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UFO-Forschung - Medien- und Ufologen Wahnsinn: Wow, what is that? Navy Pilots Report Unexplained Flying Objects.

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30.05.2019

 

It's Tic vs. Tac as the Media Goes Into a Frenzy

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Back on December 16, 2017, the New York Times published a now-famous article on about the previously unknown Pentagon UFO study program, as reported by Tom DeLonge and his To The Stars Academy (TTSA), titled "Glowing Auras  and Black Money - The Pentagon's Mysterious U.F.O. Program." It set off a media UFO frenzy that still continues. To show how little TTSA's people understand about what they are doing, the so-called "glowing auras" surrounding the objects represent nothing more than a processing artifact of the infrared image, but TTSa's "experts," as well as those who look up to them, don't know that and think it's mysterious.
 
Most people didn't notice that Leslie Kean, one of the authors of this piece, is a dedicated UFO promoter who has written a popular UFO book. She is also very gullible, at one point promoting a video of a fly buzzing around as if it were some great proof of high-performance UFOs. (And she still has not admitted that she was fooled by a fly.) Another author, Ralph Blumenthal, has also been a UFO believer for years.
 
Now the other shoe has dropped. On May 26, the New York Times carried another article by Helene Cooper, Ralph Blumenthal and Leslie Kean - the same three authors as the earlier piece - headlined "Wow, what is that?' Navy Pilots Report Unexplained Flying Objects."
The strange objects, one of them like a spinning top moving against the wind, appeared almost daily from the summer of 2014 to March 2015, high in the skies over the East Coast. Navy pilots reported to their superiors that the objects had no visible engine or infrared exhaust plumes, but that they could reach 30,000 feet and hypersonic speeds.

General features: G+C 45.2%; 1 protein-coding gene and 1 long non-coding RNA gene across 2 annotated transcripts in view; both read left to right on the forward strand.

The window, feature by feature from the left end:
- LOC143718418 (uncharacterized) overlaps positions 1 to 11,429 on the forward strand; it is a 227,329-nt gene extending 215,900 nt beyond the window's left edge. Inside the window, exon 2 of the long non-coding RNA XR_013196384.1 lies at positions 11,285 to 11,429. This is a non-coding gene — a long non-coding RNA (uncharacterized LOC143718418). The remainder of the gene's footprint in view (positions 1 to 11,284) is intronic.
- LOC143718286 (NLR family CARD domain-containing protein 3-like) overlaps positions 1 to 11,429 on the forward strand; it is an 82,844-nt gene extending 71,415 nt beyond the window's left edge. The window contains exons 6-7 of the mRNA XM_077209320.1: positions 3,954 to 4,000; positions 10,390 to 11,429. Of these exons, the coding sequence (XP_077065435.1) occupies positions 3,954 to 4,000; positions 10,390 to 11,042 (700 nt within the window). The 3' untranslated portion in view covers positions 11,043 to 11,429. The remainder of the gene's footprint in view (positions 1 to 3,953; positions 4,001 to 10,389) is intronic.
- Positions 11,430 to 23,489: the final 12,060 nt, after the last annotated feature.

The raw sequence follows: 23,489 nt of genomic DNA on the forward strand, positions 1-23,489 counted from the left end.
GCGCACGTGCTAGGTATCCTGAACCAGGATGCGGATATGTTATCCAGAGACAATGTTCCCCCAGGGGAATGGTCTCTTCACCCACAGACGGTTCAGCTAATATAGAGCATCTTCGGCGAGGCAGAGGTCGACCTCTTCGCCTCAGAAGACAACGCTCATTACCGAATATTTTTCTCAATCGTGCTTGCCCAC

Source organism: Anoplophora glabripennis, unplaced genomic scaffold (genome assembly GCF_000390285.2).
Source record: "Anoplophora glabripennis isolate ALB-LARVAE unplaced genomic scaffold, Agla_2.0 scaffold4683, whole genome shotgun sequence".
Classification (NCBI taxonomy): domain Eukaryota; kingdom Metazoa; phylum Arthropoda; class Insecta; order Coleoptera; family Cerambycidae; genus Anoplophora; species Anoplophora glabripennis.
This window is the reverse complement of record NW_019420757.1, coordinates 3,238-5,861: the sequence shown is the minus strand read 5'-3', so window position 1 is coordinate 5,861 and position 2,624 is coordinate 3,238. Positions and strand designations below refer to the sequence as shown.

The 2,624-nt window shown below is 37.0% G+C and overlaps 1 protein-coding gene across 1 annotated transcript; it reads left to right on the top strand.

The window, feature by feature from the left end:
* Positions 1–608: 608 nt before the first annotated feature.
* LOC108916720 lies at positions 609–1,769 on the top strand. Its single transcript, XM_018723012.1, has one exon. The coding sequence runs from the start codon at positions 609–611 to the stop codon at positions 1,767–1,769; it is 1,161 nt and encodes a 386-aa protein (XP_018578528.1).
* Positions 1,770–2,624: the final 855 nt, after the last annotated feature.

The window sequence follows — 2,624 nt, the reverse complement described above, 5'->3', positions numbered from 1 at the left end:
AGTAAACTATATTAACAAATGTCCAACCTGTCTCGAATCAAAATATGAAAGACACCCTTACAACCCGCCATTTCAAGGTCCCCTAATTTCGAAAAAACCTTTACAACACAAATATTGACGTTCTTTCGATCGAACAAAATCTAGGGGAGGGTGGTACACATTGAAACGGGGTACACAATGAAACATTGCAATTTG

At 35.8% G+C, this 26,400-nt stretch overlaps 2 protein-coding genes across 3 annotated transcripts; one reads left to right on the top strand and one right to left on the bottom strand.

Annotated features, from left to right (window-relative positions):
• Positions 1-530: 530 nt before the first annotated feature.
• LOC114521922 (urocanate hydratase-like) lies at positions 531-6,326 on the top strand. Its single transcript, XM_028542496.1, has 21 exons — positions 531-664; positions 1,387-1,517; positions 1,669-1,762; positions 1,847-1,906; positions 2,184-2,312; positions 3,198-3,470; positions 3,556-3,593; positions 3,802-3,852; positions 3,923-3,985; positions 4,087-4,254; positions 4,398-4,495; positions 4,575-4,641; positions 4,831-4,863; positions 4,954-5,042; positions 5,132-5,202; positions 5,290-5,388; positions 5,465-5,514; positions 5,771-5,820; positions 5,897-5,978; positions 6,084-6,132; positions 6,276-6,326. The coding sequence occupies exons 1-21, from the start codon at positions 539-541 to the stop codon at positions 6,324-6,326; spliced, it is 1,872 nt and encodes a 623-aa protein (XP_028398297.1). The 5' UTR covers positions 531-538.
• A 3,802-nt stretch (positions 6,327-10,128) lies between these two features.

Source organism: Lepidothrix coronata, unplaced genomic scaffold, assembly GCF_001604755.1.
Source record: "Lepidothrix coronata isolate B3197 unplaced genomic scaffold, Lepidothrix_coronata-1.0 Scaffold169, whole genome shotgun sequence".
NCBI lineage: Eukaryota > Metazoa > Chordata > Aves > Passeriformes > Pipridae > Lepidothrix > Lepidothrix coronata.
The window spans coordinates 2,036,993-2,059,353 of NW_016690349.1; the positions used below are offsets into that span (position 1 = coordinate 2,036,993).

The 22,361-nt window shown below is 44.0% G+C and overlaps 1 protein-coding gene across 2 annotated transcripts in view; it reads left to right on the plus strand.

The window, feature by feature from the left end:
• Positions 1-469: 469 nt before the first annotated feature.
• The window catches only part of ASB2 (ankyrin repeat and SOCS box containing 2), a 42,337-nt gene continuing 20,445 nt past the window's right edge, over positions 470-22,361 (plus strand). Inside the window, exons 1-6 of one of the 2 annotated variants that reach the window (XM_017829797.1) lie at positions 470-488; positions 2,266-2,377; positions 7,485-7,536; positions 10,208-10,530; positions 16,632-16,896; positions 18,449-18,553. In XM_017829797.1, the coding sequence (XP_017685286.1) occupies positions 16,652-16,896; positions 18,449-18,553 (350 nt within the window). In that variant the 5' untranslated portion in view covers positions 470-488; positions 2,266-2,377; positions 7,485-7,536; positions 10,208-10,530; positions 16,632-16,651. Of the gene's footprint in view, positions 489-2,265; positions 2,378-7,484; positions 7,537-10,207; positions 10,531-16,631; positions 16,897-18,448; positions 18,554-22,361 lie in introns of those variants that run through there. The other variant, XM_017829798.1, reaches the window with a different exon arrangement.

“These things would be out there all day,” said Lt. Ryan Graves, an F/A-18 Super Hornet pilot who has been with the Navy for 10 years
One seriously wonders why, if unknown objects were supposedly seen "almost daily" for nearly a year, and hung around "all day," we don't have overwhelming video, photographic, and instrumental evidence of them, removing all doubt about their appearance and behavior? In reality, all we see are the same three blurry infrared videos promoted by Tom DeLonge's To The Stars Academy, over and over again. This makes no sense at all. Doesn't the Navy have any cameras?
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The so-called "Tic Tac" UFO video, much hyped by "To The Stars," and now by the media.
Not surprisingly, the New York Times story spurred an avalanche of me-too stories in the Washington Post (which proclaimed "UFOs exist and everyone needs to adjust to that fact"), Fox News, and many other media outlets.
 
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Researcher Curt Collins of the Blue Blurry Lines blog notes on Facebook's UFO Updates that
The NYT story is previewing and promoting material from TTSA's show "Unidentified," not making news of its own. The story is getting spread far and wide, but so far just other sites quoting from it, not verifying or reporting anything else.
Exactly - just the sort of story that lazy reporters love, because they don't need to do any investigation of their own. Collins notes that Blumenthal said in a recent interview,